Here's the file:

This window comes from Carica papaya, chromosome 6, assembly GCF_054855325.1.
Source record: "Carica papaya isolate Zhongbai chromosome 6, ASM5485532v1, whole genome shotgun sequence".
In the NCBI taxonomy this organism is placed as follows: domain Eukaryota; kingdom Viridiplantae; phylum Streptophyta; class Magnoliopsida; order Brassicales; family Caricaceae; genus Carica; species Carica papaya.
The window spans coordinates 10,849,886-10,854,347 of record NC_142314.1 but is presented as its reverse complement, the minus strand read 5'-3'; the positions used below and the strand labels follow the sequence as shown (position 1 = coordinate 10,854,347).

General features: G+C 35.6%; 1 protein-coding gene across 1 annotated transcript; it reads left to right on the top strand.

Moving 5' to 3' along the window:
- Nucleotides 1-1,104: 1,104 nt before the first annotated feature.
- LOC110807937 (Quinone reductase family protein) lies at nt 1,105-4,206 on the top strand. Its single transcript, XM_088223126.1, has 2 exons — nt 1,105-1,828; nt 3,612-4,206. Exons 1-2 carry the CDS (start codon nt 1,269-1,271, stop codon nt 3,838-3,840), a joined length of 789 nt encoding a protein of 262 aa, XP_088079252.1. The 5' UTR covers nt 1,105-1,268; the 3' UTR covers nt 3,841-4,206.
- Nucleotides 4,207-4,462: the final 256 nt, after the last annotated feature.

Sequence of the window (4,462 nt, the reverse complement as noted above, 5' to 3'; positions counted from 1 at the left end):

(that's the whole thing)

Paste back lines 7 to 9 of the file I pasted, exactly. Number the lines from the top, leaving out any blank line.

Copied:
- Nucleotides 1-1,104: 1,104 nt before the first annotated feature.
- LOC110807937 (Quinone reductase family protein) lies at nt 1,105-4,206 on the top strand. Its single transcript, XM_088223126.1, has 2 exons — nt 1,105-1,828; nt 3,612-4,206. Exons 1-2 carry the CDS (start codon nt 1,269-1,271, stop codon nt 3,838-3,840), a joined length of 789 nt encoding a protein of 262 aa, XP_088079252.1. The 5' UTR covers nt 1,105-1,268; the 3' UTR covers nt 3,841-4,206.
- Nucleotides 4,207-4,462: the final 256 nt, after the last annotated feature.